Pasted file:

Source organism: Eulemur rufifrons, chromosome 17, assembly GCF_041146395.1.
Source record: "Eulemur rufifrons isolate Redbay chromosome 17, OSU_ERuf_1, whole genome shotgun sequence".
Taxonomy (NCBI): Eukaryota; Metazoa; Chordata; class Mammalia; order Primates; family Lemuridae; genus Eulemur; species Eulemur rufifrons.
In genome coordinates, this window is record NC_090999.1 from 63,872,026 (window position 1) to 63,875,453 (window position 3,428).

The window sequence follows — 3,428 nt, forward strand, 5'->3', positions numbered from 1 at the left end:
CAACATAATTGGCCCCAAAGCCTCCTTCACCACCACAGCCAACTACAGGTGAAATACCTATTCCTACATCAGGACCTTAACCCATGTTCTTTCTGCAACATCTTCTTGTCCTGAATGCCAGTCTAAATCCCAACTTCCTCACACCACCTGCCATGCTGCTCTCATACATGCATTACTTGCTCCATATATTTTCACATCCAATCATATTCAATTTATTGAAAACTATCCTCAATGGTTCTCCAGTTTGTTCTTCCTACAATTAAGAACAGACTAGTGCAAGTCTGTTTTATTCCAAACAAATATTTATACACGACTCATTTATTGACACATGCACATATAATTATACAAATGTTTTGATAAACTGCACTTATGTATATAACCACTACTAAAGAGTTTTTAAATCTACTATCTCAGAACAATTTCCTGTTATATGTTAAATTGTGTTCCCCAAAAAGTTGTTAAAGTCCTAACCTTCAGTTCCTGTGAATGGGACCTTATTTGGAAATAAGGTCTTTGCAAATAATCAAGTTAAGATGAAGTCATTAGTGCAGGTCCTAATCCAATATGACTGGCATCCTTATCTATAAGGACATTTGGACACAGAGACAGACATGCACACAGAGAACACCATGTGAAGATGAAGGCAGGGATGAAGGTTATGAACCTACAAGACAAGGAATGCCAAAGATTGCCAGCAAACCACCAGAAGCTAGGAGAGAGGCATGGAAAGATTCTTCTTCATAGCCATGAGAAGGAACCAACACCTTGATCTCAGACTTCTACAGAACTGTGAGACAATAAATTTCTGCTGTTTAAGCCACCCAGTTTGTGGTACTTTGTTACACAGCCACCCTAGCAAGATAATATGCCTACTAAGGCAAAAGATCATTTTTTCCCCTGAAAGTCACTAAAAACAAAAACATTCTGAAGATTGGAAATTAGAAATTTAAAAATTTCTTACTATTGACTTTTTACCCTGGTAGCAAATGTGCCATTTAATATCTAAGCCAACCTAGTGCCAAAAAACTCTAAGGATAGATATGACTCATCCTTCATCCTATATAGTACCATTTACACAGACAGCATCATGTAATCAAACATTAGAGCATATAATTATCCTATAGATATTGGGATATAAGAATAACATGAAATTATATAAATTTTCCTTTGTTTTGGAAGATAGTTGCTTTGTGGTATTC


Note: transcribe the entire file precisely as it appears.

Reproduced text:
Source organism: Eulemur rufifrons, chromosome 17, assembly GCF_041146395.1.
Source record: "Eulemur rufifrons isolate Redbay chromosome 17, OSU_ERuf_1, whole genome shotgun sequence".
Taxonomy (NCBI): Eukaryota; Metazoa; Chordata; class Mammalia; order Primates; family Lemuridae; genus Eulemur; species Eulemur rufifrons.
In genome coordinates, this window is record NC_090999.1 from 63,872,026 (window position 1) to 63,875,453 (window position 3,428).

The window sequence follows — 3,428 nt, forward strand, 5'->3', positions numbered from 1 at the left end:
CAACATAATTGGCCCCAAAGCCTCCTTCACCACCACAGCCAACTACAGGTGAAATACCTATTCCTACATCAGGACCTTAACCCATGTTCTTTCTGCAACATCTTCTTGTCCTGAATGCCAGTCTAAATCCCAACTTCCTCACACCACCTGCCATGCTGCTCTCATACATGCATTACTTGCTCCATATATTTTCACATCCAATCATATTCAATTTATTGAAAACTATCCTCAATGGTTCTCCAGTTTGTTCTTCCTACAATTAAGAACAGACTAGTGCAAGTCTGTTTTATTCCAAACAAATATTTATACACGACTCATTTATTGACACATGCACATATAATTATACAAATGTTTTGATAAACTGCACTTATGTATATAACCACTACTAAAGAGTTTTTAAATCTACTATCTCAGAACAATTTCCTGTTATATGTTAAATTGTGTTCCCCAAAAAGTTGTTAAAGTCCTAACCTTCAGTTCCTGTGAATGGGACCTTATTTGGAAATAAGGTCTTTGCAAATAATCAAGTTAAGATGAAGTCATTAGTGCAGGTCCTAATCCAATATGACTGGCATCCTTATCTATAAGGACATTTGGACACAGAGACAGACATGCACACAGAGAACACCATGTGAAGATGAAGGCAGGGATGAAGGTTATGAACCTACAAGACAAGGAATGCCAAAGATTGCCAGCAAACCACCAGAAGCTAGGAGAGAGGCATGGAAAGATTCTTCTTCATAGCCATGAGAAGGAACCAACACCTTGATCTCAGACTTCTACAGAACTGTGAGACAATAAATTTCTGCTGTTTAAGCCACCCAGTTTGTGGTACTTTGTTACACAGCCACCCTAGCAAGATAATATGCCTACTAAGGCAAAAGATCATTTTTTCCCCTGAAAGTCACTAAAAACAAAAACATTCTGAAGATTGGAAATTAGAAATTTAAAAATTTCTTACTATTGACTTTTTACCCTGGTAGCAAATGTGCCATTTAATATCTAAGCCAACCTAGTGCCAAAAAACTCTAAGGATAGATATGACTCATCCTTCATCCTATATAGTACCATTTACACAGACAGCATCATGTAATCAAACATTAGAGCATATAATTATCCTATAGATATTGGGATATAAGAATAACATGAAATTATATAAATTTTCCTTTGTTTTGGAAGATAGTTGCTTTGTGGTATTC